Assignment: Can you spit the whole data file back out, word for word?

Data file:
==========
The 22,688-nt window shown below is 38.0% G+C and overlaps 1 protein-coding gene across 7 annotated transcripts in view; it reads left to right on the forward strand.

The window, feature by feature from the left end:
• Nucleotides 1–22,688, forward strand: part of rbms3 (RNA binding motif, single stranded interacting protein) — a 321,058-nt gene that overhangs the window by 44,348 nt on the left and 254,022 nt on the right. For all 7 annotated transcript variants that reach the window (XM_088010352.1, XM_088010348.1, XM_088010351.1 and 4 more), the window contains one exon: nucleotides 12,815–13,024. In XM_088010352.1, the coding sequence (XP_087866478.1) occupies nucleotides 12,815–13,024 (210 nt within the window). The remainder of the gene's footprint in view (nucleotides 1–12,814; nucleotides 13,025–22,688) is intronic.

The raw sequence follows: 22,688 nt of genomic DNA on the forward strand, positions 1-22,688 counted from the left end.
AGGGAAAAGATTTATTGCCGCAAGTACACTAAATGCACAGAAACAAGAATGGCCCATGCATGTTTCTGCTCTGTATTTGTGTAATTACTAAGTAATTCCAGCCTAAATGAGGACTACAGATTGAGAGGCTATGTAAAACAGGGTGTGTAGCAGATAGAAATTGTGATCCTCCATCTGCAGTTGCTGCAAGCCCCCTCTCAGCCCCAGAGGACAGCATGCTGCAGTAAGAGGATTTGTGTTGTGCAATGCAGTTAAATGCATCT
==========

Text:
The 22,688-nt window shown below is 38.0% G+C and overlaps 1 protein-coding gene across 7 annotated transcripts in view; it reads left to right on the forward strand.

The window, feature by feature from the left end:
• Nucleotides 1–22,688, forward strand: part of rbms3 (RNA binding motif, single stranded interacting protein) — a 321,058-nt gene that overhangs the window by 44,348 nt on the left and 254,022 nt on the right. For all 7 annotated transcript variants that reach the window (XM_088010352.1, XM_088010348.1, XM_088010351.1 and 4 more), the window contains one exon: nucleotides 12,815–13,024. In XM_088010352.1, the coding sequence (XP_087866478.1) occupies nucleotides 12,815–13,024 (210 nt within the window). The remainder of the gene's footprint in view (nucleotides 1–12,814; nucleotides 13,025–22,688) is intronic.

The raw sequence follows: 22,688 nt of genomic DNA on the forward strand, positions 1-22,688 counted from the left end.
AGGGAAAAGATTTATTGCCGCAAGTACACTAAATGCACAGAAACAAGAATGGCCCATGCATGTTTCTGCTCTGTATTTGTGTAATTACTAAGTAATTCCAGCCTAAATGAGGACTACAGATTGAGAGGCTATGTAAAACAGGGTGTGTAGCAGATAGAAATTGTGATCCTCCATCTGCAGTTGCTGCAAGCCCCCTCTCAGCCCCAGAGGACAGCATGCTGCAGTAAGAGGATTTGTGTTGTGCAATGCAGTTAAATGCATCT